Our ongoing 20-year family-genetic study of schizophrenia and other psychotic disorders (SCZ) in the isolated population of Palau provides a valuable resource for examining the genetic and epigenetic mechanisms that govern familial transmission of SCZ. We have identified a highly promising copy number variant (CNV) that points to the possible discovery of another "Disrupted-In-Schizophrenia" locus. This structural variant clearly co-segregates with SCZ in a 5- generation, high-density Palauan family. Genetic, epigenetic, and functional genomic lines of evidence support its relevance for SCZ. The deletion occurs at a 9p24 site that controls histone methylation, an important epigenetic event in glutamatergic gene expression. This epigenetic locus is adjacent to the EAAC1 (excitatory-amino-acid-carrier-1) glutamate transporter gene, which plays an essential role in regulating glutamatergic neurotransmission, a well- recognized component of the pathophysiology of SCZ. The Palauan family with the 9p24 deletion is as large and as densely affected as the Scottish family that led to the discovery of the original DISC1 gene. Our preliminary studies have validated the deletion status in all affected and unaffected family members, and indicated that EAAC1 gene expression is reduced in SCZ family members with the deletion. The goals of the present application are to expand our phenotypic and genotypic assessments to include all members of the extended pedigree (N = ~75), test for co-segregation of the deletion with affection status, and conduct preliminary studies to examine the possible functional significance of the deletion in terms of EAAC1 gene expression and histone methylation levels at the 9p24 locus. Once completed, the study will provide "proof of concept" for a full-scale R01 study of the functional consequences of this disruption and its potential as a diagnostic biomarker for SCZ and possible target for drug development. Ultimately, this line of research may lead to improved risk prediction and treatment decisions for young high-risk individuals in the prodromal stage of SCZ when preventive intervention can be most effective.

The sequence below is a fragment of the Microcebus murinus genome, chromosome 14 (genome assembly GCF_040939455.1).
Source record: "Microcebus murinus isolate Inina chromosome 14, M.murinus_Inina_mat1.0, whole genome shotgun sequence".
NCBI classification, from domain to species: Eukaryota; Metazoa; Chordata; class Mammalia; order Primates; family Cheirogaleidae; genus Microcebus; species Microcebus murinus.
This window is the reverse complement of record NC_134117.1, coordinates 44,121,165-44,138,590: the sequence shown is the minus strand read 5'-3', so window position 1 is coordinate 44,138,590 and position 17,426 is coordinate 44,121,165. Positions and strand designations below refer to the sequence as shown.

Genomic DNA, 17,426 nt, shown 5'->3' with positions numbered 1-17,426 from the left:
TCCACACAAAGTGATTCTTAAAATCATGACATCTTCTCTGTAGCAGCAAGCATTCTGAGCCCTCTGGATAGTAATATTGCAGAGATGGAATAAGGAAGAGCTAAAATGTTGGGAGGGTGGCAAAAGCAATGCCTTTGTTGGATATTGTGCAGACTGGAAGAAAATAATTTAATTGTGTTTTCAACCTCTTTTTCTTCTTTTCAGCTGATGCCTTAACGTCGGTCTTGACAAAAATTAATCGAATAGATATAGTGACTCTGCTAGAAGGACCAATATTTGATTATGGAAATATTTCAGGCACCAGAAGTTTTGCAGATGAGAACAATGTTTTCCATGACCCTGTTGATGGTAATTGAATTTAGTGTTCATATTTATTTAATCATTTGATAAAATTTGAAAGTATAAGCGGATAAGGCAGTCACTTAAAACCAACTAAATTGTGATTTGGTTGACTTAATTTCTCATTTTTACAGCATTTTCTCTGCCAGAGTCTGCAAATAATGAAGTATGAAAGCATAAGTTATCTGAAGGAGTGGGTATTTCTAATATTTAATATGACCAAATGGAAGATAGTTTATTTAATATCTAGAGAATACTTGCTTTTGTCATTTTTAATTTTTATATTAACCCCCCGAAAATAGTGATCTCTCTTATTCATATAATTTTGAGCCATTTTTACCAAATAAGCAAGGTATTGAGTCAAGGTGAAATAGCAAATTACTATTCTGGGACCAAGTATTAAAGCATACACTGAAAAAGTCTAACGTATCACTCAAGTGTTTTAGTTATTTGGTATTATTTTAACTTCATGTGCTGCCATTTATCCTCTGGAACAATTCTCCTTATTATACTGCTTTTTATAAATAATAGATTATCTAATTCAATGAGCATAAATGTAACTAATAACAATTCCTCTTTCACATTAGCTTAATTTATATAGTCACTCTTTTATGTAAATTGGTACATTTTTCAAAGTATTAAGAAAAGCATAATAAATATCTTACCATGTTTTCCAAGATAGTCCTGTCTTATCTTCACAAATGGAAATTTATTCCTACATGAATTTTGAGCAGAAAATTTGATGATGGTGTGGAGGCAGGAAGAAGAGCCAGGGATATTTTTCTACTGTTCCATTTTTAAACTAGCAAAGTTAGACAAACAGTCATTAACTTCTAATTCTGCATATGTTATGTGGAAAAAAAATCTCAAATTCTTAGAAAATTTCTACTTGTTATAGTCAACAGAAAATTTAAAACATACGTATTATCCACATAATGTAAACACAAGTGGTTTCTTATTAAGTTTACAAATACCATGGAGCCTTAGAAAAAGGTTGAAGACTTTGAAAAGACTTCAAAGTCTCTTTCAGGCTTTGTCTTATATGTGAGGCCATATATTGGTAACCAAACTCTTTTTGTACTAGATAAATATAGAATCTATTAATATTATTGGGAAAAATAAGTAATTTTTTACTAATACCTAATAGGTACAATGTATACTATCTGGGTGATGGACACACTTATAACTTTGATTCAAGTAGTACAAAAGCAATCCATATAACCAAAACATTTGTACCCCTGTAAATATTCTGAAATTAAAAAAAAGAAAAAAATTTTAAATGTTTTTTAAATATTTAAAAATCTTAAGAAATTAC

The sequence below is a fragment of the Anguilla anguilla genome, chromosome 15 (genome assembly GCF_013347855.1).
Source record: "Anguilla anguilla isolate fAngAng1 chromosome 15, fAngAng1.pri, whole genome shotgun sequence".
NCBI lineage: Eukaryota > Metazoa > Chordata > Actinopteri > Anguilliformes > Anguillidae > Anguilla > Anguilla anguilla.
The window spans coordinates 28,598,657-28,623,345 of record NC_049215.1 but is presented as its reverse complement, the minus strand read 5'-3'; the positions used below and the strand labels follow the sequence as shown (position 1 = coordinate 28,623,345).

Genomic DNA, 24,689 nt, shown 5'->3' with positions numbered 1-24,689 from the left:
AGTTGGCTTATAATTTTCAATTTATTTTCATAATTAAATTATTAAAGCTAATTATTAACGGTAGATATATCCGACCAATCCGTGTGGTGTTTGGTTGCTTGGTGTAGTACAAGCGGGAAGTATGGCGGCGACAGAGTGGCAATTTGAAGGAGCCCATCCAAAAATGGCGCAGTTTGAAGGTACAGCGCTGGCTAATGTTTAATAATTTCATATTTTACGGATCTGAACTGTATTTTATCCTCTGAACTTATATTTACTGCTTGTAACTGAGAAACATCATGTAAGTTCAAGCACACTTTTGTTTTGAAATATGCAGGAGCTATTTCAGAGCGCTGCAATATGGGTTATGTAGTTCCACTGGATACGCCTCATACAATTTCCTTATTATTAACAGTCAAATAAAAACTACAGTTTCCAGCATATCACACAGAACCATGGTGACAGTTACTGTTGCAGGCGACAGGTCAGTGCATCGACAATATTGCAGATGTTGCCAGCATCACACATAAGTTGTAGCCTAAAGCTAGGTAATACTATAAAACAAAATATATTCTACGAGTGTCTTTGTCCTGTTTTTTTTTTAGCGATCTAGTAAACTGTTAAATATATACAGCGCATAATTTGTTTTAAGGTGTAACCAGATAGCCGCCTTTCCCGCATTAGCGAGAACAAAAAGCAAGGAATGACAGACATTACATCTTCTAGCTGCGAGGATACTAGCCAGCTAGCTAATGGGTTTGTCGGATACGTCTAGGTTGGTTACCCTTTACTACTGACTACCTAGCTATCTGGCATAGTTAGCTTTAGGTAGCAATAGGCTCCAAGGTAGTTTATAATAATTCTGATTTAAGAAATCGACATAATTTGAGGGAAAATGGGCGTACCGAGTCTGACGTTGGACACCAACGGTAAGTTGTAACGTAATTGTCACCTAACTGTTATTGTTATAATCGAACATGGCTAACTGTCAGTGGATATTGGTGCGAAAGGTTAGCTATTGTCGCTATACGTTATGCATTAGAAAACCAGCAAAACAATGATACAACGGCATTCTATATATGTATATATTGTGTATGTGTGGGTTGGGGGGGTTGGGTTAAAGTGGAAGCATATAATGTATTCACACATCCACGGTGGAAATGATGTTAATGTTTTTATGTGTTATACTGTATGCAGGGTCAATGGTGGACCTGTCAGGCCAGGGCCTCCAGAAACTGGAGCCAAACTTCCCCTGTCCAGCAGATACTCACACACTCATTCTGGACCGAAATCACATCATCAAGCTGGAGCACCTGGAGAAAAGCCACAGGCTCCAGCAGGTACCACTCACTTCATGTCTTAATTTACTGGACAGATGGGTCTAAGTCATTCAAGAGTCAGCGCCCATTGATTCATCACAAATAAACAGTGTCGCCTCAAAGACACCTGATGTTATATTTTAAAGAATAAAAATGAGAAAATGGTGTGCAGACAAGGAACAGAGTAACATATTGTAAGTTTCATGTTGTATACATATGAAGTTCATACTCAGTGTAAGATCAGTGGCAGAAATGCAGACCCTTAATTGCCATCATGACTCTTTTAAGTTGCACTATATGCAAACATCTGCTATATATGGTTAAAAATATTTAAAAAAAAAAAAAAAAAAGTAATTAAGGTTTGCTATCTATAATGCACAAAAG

Our proposed study directly addresses the need for research aimed at the prevention and treatment of the most debilitating neuropsychiatric disorders: schizophrenia, depression and bipolar disorder. Using an extraordinary 6-generation SCZ family, we aim to identify risk predictors for psychotic disorders in young people who carry a strong genetic susceptibility for disease development as they enter their adult years. The proposed developmental study represents a step toward the next generation of diagnostics and treatments that aim to identify emerging psychosis in its early prodromal stage when preventive intervention can be most effective. Because post-onset treatment has limited impact on course and outcome, the prodromal phase of psychotic disorders represent an important window of opportunity for early intervention. Preventive intervention programs for young people with prodromal symptoms have been shown to delay or even prevent illness onset and reduce the risk of the crippling functional disabilities associated with psychotic disorders.
|Myles-Worsley, Marina; Tiobech, Josepha; Browning, Sharon R et al. (2013) Deletion at the SLC1A1 glutamate transporter gene co-segregates with schizophrenia and bipolar schizoaffective disorder in a 5-generation family. Am J Med Genet B Neuropsychiatr Genet 162B:87-95|